Prove that for any integer $n$ $\geqslant$ $3$ there is a Pythagorean triangle with one of its legs having length n. For which integers n will there be a primitive Pythagorean triangle with n as one of its legs.

For the first part I tried to start induction with $n = 3$. If we take the other legs to be 4 and 5 then $3^2 + 4^2 = 5^2$

But I'm not sure how to proceed.


For natural $u,v$ the numbers $$a=u^2-v^2$$ $$b=2uv$$ $$c=u^2+v^2$$ satisfy $$a^2+b^2=c^2$$

If the given number $N$ is even choose $u=\frac{N}{2}$ , $v=1$

If $N$ is odd , choose $u=\frac{N+1}{2}$ , $v=\frac{N-1}{2}$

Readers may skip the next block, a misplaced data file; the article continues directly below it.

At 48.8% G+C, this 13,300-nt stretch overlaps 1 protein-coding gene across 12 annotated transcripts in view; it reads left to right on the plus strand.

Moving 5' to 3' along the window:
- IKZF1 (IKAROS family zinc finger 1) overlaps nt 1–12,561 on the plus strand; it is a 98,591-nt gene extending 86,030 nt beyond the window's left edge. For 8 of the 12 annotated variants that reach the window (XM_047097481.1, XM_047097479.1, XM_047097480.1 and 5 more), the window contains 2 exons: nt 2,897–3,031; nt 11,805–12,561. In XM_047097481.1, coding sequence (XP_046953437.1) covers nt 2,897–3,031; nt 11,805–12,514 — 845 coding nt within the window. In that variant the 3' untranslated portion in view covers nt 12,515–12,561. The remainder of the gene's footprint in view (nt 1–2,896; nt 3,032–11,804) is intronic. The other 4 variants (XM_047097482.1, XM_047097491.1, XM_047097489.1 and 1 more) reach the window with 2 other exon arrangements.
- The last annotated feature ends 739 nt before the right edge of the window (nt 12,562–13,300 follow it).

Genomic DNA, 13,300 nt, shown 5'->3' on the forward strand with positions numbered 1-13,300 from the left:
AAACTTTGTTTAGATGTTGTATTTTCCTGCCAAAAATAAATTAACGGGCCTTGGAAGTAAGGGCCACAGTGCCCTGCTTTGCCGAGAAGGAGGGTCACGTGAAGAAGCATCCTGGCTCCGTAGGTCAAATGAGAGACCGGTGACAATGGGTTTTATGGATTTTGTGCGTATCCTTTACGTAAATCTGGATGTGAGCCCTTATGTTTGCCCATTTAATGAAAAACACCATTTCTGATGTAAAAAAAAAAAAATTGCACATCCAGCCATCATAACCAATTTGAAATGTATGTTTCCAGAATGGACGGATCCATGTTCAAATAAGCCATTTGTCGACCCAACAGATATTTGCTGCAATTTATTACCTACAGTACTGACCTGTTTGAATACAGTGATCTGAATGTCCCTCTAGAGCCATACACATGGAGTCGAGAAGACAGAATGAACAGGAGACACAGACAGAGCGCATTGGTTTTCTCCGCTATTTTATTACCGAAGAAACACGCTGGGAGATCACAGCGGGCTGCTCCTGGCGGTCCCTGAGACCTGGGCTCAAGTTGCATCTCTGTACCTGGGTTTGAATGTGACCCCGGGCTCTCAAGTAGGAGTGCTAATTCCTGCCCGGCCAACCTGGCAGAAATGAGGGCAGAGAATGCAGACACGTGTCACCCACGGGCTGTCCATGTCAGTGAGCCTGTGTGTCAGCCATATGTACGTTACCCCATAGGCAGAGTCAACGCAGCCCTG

This way you will even get a primitive pythagorean triple containing $N$

  • $\begingroup$ Thanks that helps. $\endgroup$ – user442253 Sep 7 '17 at 22:18

Break the problem into two cases.

Spose $n=2k, k>1$. Let $u=\frac{n}{2}+1$ and $v=\frac{n}{2}-1$. Obviously $u,v\in\mathbb{N}$.

Next, write $$a=u^{2}-v^{2}=2n,$$ $$b=2uv$$ and, $$c=u^{2}+v^{2}=\frac{n^{2}}{2}+2.$$ It is easy to check that no matter what numbers $u,$ and $v$ are, $$a^{2}+b^{2}=c^{2}.$$ Now, $a^{2}=4n^{2}$ and $b^{2}=4(uv)^{2}$, and since $n$ is even, $c$ is even. Therefore $c^{2}=4M^{2}$ for some $M\in\mathbb{N}$, and $$4M^{2}=c^{2}=a^{2}+b^{2}=4(n^{2}+(uv)^{2}).$$ This proves the result for even $n>2.$

For the odd case $n=2k+1$ with $k>0$, let $a, b,$ and $c$ be written in terms of $u,$ and $v$ as above, but choose $u=\frac{n+1}{2}$, and $v=\frac{n-1}{2}.$ Then $a=n,$ and the result follows from the identity $a^{2}+b^{2}=c^{2}.$


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